Magazine article Salmagundi

On Biography

Magazine article Salmagundi

On Biography

Article excerpt

"Why does the writing make us chase the writer?"

- Julian Barnes, Flaubert's Parrot

In November 1998, John Updike gave a talk at the University of South Carolina to honor the two hundredth volume published by the Dictionary of Literary Biography. Whoever invited him must have had a perverse sense of humor. Updike had already made his feelings about having a biography of his own quite clear in his memoir, Self-Consciousness: "To take my life, my lode of ore and heap of memories, from me!" In a review of Michael Shelden's 1995 biography of Graham Greene in The New Yorker, he broadened his opprobrium to the entire endeavor:

In an age increasingly reluctant to read anything but E-mail, why do biographies of literary practitioners continue to pile up? These great scholastic mounds of summarized writings, faded gossip, and reconstructed travel schedules seem monuments in a perfect desert waste.... Creativity is no longer trusted to speak for itself; as in tabloid journalism, existence (the life) enjoys priority over essence (the performance, the works) .Now, before his audience in South Carolina, Updike came out swinging. "The main question concerning literary biography is, surely, Why do we need it at all?" his talk began. If an author has used the events of his life as the "basic material" of his fiction-as virtually all authors do-then the biographer's work will be at best superfluous and at worst misleading, not to say damaging. Updike reported that his own experience thus far had been discouraging: the editor of the Updike Encyclopedia confused his maternal and paternal grandfathers and made other mistakes regarding details about his childhood. "Someone else, in my limited experience, never gets things quite right." He chose to store his collection of literary biographies, he could not resist adding, in his bam.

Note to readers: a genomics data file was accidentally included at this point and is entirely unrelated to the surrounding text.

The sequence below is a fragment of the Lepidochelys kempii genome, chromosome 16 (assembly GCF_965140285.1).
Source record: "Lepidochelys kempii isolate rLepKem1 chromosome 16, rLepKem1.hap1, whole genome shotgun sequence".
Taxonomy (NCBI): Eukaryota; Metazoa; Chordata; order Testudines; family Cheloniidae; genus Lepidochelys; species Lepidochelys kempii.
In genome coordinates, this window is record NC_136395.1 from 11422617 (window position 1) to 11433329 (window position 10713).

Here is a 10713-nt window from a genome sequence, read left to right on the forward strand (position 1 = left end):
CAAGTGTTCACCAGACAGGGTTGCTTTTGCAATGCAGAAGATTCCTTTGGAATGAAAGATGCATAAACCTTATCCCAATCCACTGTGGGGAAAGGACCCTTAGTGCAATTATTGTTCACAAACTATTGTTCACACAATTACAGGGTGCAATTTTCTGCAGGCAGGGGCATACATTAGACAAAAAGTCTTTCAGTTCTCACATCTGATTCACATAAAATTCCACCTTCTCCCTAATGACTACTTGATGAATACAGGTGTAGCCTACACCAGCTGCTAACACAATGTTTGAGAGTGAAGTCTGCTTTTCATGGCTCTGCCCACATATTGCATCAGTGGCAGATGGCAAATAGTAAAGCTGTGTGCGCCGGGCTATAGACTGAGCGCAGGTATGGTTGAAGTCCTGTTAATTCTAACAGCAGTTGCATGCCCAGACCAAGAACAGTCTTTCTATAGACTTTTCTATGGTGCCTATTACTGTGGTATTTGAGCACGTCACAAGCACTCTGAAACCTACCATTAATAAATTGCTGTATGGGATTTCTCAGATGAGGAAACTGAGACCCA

Updike, of course, was hardly alone in his skepticism. Even before the New Critics made into dogma the idea that the details of a writer's life are irrelevant to an understanding of his or her work, literary biography was on the defensive. Like criticism, it is often seen as a bastard genre, derivative in its essence. If a writer's work exists on a metaphysical, even spiritual plain, how can knowing what he ate as a snack shed any light upon it? (Updike's own archive includes the wrapper of a Planters Peanut Bar.) In Possession, A. S. Byatt's wonderful novel about a pair of literary scholars who discover a trove of documents that reveal a secret romance between two Victorian poets, the biographer is the villain: smarmy, deceitful, and so fixated on superficial objects, such as his subject's pocket-watch, that he overlooks the mystery unfolding under his nose. Janet Malcolm, the most insightful critic of the genre and a practitioner herself, has compared the biographer to a "professional burglar, breaking into a house, rifling through secret drawers that he has good reason to think contain the jewelry and money, and triumphantly bearing his loot away."

Yet even Updike admitted in his talk that biography can, upon occasion, have something to redeem it. His recommendation of George D. Painter's two-volume life of Proust is rather backhanded: the biography, Updike said, offers not interpretation but "a way of re-experiencing the novel, with ... a delight in seeing imagined details conjured back into real ones.... [M jore of the same, mirrored back into reality." Richard Ellmann's life of James Joyce allows the reader "not only to revisit Joyce's Dublin but to understand how Joyce, modernism's wonderworker, did it."

This, in a phrase, is the essential question of literary biography: how did the writer do it? Can there be any more interesting or pressing question to ask about any artist?

Humans love creation stories. That's what the literary biography is, at its best: the chronicle, in retrospect, of a masterpiece's birth. Literature itself is full of these fantasies, from the stack of letters that obsess the biographer-narrator of Henry James's The Aspern Papers to the revelatory discovery stumbled upon by one of those young researchers in the first pages of Possession. …

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